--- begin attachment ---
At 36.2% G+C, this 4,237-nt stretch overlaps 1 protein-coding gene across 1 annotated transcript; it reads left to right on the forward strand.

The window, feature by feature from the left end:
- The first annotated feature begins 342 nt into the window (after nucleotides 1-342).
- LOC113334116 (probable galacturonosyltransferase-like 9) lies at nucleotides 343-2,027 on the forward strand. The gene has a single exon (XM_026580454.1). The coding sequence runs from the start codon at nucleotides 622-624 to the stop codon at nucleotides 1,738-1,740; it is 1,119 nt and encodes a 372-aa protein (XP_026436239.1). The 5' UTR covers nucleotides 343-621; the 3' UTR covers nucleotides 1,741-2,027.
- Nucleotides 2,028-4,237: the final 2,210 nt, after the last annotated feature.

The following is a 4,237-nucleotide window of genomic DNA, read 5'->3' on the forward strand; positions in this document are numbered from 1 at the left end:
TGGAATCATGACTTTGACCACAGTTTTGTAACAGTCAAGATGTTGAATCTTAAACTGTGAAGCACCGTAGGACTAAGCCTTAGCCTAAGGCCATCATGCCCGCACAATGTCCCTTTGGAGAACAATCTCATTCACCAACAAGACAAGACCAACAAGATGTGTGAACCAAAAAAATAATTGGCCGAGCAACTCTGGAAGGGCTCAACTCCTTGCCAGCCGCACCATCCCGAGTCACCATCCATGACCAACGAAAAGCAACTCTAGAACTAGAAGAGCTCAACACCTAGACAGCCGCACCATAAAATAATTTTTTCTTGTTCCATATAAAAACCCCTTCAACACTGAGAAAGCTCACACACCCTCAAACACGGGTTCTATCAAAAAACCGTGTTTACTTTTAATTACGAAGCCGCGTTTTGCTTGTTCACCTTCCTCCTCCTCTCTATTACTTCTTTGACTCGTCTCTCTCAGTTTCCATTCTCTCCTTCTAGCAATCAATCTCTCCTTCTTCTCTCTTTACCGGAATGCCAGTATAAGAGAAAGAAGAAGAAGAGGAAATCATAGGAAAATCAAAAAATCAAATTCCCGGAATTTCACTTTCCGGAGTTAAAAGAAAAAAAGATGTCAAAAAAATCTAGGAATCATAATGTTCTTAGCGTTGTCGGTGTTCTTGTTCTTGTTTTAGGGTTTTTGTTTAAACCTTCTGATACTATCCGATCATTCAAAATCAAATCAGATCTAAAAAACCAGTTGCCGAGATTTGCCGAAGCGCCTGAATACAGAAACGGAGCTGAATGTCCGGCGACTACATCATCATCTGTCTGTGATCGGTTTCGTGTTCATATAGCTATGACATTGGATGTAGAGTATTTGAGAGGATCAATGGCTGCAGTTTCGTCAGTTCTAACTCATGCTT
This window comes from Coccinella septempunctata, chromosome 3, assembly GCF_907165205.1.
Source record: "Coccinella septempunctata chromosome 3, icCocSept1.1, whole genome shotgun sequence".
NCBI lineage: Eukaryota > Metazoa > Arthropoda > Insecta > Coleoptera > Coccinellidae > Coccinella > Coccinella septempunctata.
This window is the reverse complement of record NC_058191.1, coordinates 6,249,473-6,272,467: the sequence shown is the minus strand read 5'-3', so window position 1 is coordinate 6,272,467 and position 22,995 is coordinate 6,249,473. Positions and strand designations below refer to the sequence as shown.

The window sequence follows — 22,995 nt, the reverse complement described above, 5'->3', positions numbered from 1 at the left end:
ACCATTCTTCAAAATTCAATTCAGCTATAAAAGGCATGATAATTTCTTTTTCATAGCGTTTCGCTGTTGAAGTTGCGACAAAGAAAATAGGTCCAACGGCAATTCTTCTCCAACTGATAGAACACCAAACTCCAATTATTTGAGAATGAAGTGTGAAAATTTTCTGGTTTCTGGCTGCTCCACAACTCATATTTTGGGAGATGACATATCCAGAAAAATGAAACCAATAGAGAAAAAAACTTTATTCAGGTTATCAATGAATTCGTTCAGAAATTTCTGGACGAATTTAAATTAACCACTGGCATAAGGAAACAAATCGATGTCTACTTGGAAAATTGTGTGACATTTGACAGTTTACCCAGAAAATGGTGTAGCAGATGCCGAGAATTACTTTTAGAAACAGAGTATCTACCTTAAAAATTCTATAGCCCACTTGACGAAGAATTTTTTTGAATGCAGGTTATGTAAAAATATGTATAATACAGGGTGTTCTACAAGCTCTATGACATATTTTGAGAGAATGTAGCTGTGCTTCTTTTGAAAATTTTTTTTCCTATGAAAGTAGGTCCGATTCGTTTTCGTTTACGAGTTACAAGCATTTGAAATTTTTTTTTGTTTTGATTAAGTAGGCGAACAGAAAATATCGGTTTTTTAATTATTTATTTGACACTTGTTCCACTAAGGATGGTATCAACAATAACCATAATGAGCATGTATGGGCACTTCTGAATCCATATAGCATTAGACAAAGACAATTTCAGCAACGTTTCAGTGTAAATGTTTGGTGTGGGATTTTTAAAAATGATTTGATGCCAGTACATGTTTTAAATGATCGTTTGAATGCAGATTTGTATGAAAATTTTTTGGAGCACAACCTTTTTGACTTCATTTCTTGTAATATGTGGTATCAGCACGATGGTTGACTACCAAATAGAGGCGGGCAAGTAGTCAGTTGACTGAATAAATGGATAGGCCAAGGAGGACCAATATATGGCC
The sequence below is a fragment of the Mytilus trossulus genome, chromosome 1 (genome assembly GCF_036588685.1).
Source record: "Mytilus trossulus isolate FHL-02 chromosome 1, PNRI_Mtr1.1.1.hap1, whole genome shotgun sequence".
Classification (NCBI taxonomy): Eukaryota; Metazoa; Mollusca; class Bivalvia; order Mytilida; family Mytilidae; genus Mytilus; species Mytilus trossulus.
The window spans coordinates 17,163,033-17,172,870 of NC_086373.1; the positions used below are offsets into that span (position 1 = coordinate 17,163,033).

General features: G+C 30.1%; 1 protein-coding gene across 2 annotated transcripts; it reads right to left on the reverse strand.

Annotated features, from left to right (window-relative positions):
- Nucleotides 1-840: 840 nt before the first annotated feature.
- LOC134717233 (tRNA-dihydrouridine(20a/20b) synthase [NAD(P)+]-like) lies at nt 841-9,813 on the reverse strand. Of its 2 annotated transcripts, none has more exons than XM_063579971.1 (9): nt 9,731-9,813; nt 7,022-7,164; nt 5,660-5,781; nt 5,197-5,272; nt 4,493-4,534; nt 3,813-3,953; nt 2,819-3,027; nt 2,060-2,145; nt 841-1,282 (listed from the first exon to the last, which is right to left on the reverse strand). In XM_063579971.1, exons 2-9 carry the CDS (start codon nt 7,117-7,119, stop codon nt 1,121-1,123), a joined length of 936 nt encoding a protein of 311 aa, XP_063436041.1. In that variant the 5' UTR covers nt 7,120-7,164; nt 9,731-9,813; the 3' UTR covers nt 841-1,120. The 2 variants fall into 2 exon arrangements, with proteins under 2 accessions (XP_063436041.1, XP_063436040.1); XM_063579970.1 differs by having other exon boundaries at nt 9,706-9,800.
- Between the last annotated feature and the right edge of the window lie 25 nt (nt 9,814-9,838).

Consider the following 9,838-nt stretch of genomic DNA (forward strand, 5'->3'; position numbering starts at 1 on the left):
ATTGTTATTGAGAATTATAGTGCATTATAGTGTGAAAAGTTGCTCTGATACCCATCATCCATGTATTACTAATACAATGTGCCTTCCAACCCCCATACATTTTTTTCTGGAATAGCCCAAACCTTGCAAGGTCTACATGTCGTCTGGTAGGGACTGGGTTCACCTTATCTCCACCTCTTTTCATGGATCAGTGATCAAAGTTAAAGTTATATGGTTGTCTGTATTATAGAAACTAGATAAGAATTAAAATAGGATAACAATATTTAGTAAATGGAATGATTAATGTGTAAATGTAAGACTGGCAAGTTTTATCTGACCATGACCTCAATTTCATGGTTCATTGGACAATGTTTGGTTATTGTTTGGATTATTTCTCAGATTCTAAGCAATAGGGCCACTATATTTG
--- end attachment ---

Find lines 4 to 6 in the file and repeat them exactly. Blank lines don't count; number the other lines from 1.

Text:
- LOC113334116 (probable galacturonosyltransferase-like 9) lies at nucleotides 343-2,027 on the forward strand. The gene has a single exon (XM_026580454.1). The coding sequence runs from the start codon at nucleotides 622-624 to the stop codon at nucleotides 1,738-1,740; it is 1,119 nt and encodes a 372-aa protein (XP_026436239.1). The 5' UTR covers nucleotides 343-621; the 3' UTR covers nucleotides 1,741-2,027.
- Nucleotides 2,028-4,237: the final 2,210 nt, after the last annotated feature.

The following is a 4,237-nucleotide window of genomic DNA, read 5'->3' on the forward strand; positions in this document are numbered from 1 at the left end: